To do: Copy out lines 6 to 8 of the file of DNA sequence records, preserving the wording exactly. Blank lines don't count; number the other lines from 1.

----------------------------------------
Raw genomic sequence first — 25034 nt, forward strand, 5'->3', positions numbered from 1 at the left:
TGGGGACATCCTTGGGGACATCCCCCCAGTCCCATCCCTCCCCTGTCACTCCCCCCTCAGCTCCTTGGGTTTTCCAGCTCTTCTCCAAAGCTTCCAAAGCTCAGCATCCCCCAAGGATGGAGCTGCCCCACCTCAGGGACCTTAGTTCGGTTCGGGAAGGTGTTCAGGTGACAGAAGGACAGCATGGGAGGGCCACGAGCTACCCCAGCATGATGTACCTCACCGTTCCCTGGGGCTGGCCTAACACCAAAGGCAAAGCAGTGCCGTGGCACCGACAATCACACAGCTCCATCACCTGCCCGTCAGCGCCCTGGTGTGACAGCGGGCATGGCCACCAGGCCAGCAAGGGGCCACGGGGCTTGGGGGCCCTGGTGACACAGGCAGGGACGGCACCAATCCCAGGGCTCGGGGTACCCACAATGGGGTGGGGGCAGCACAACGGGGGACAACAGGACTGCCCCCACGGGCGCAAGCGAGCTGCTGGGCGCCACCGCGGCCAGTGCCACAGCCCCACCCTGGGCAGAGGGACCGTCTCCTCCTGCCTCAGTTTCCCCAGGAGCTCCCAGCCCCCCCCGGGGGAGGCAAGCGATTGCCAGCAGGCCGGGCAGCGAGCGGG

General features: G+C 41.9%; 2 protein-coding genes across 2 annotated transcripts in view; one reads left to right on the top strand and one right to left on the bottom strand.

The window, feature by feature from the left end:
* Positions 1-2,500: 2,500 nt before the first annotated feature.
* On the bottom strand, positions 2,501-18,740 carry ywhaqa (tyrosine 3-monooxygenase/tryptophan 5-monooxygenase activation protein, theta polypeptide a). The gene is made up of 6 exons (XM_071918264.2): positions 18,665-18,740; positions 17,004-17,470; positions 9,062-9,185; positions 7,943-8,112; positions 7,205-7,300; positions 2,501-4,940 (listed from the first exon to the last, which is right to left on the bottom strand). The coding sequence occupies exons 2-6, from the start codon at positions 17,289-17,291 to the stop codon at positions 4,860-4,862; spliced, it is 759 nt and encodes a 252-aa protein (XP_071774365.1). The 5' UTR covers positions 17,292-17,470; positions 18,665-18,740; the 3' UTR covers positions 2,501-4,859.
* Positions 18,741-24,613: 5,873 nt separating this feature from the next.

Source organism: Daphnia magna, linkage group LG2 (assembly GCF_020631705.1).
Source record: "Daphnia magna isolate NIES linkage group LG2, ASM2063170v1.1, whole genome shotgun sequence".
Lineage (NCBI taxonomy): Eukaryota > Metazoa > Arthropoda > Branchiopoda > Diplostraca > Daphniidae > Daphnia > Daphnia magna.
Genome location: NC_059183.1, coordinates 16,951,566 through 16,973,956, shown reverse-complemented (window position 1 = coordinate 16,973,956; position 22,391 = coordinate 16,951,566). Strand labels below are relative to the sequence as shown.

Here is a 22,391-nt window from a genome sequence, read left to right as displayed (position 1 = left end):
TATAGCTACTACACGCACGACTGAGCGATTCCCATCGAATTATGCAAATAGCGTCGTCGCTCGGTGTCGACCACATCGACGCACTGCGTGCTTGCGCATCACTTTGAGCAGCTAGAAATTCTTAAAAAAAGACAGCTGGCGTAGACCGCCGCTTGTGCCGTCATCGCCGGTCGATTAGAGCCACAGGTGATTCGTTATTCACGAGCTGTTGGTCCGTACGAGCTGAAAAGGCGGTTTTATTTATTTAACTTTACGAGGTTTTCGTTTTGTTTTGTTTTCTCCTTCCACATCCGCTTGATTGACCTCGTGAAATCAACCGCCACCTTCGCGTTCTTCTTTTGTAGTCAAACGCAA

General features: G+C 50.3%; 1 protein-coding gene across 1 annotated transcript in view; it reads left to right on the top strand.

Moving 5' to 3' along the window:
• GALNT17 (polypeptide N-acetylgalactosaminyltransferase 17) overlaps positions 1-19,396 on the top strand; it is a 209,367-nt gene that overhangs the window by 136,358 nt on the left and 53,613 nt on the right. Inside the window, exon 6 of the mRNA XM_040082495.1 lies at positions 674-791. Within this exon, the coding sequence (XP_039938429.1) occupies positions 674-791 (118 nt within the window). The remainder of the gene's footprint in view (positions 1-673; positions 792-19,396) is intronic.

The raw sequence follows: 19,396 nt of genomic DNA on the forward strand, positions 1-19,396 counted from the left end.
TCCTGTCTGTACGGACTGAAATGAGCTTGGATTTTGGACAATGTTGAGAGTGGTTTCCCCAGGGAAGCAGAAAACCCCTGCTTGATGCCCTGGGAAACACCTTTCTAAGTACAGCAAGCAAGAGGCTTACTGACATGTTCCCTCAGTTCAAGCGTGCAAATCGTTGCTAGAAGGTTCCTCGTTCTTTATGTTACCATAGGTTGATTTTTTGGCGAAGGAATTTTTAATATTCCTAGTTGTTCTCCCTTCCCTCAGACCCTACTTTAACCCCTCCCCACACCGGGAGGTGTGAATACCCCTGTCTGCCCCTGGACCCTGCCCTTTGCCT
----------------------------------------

* On the bottom strand, positions 2,501-18,740 carry ywhaqa (tyrosine 3-monooxygenase/tryptophan 5-monooxygenase activation protein, theta polypeptide a). The gene is made up of 6 exons (XM_071918264.2): positions 18,665-18,740; positions 17,004-17,470; positions 9,062-9,185; positions 7,943-8,112; positions 7,205-7,300; positions 2,501-4,940 (listed from the first exon to the last, which is right to left on the bottom strand). The coding sequence occupies exons 2-6, from the start codon at positions 17,289-17,291 to the stop codon at positions 4,860-4,862; spliced, it is 759 nt and encodes a 252-aa protein (XP_071774365.1). The 5' UTR covers positions 17,292-17,470; positions 18,665-18,740; the 3' UTR covers positions 2,501-4,859.
* Positions 18,741-24,613: 5,873 nt separating this feature from the next.

Source organism: Daphnia magna, linkage group LG2 (assembly GCF_020631705.1).